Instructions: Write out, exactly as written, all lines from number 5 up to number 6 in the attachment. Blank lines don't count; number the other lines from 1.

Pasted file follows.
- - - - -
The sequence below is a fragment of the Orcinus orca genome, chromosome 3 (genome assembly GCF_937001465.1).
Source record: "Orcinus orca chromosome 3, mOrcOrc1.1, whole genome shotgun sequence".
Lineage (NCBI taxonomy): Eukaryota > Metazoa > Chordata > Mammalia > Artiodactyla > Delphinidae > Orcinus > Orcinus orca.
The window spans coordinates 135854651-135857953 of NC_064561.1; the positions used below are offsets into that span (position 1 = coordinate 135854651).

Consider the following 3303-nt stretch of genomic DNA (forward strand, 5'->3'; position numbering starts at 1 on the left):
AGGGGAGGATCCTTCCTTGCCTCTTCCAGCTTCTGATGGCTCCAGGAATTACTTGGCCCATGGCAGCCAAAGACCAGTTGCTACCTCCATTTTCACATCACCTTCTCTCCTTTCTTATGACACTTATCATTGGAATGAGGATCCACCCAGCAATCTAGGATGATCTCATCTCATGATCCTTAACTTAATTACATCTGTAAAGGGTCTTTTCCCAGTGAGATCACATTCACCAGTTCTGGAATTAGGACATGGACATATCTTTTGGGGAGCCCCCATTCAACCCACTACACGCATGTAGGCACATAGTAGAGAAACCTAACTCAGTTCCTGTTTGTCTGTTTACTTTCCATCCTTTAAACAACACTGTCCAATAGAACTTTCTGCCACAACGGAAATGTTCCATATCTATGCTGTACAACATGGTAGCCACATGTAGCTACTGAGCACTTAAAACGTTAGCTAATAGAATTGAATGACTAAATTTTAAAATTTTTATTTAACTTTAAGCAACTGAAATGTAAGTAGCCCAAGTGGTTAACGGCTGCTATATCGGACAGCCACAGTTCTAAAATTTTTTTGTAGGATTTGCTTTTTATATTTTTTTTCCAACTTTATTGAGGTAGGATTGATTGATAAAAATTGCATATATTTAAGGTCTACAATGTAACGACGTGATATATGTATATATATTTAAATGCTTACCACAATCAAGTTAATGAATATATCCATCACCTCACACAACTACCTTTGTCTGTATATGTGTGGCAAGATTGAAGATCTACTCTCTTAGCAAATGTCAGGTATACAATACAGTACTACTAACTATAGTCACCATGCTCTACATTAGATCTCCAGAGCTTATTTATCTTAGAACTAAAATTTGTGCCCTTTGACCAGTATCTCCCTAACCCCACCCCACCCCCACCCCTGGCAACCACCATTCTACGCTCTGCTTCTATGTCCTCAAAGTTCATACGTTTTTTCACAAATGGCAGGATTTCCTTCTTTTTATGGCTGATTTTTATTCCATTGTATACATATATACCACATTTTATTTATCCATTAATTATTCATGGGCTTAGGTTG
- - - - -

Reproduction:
Consider the following 3303-nt stretch of genomic DNA (forward strand, 5'->3'; position numbering starts at 1 on the left):
AGGGGAGGATCCTTCCTTGCCTCTTCCAGCTTCTGATGGCTCCAGGAATTACTTGGCCCATGGCAGCCAAAGACCAGTTGCTACCTCCATTTTCACATCACCTTCTCTCCTTTCTTATGACACTTATCATTGGAATGAGGATCCACCCAGCAATCTAGGATGATCTCATCTCATGATCCTTAACTTAATTACATCTGTAAAGGGTCTTTTCCCAGTGAGATCACATTCACCAGTTCTGGAATTAGGACATGGACATATCTTTTGGGGAGCCCCCATTCAACCCACTACACGCATGTAGGCACATAGTAGAGAAACCTAACTCAGTTCCTGTTTGTCTGTTTACTTTCCATCCTTTAAACAACACTGTCCAATAGAACTTTCTGCCACAACGGAAATGTTCCATATCTATGCTGTACAACATGGTAGCCACATGTAGCTACTGAGCACTTAAAACGTTAGCTAATAGAATTGAATGACTAAATTTTAAAATTTTTATTTAACTTTAAGCAACTGAAATGTAAGTAGCCCAAGTGGTTAACGGCTGCTATATCGGACAGCCACAGTTCTAAAATTTTTTTGTAGGATTTGCTTTTTATATTTTTTTTCCAACTTTATTGAGGTAGGATTGATTGATAAAAATTGCATATATTTAAGGTCTACAATGTAACGACGTGATATATGTATATATATTTAAATGCTTACCACAATCAAGTTAATGAATATATCCATCACCTCACACAACTACCTTTGTCTGTATATGTGTGGCAAGATTGAAGATCTACTCTCTTAGCAAATGTCAGGTATACAATACAGTACTACTAACTATAGTCACCATGCTCTACATTAGATCTCCAGAGCTTATTTATCTTAGAACTAAAATTTGTGCCCTTTGACCAGTATCTCCCTAACCCCACCCCACCCCCACCCCTGGCAACCACCATTCTACGCTCTGCTTCTATGTCCTCAAAGTTCATACGTTTTTTCACAAATGGCAGGATTTCCTTCTTTTTATGGCTGATTTTTATTCCATTGTATACATATATACCACATTTTATTTATCCATTAATTATTCATGGGCTTAGGTTG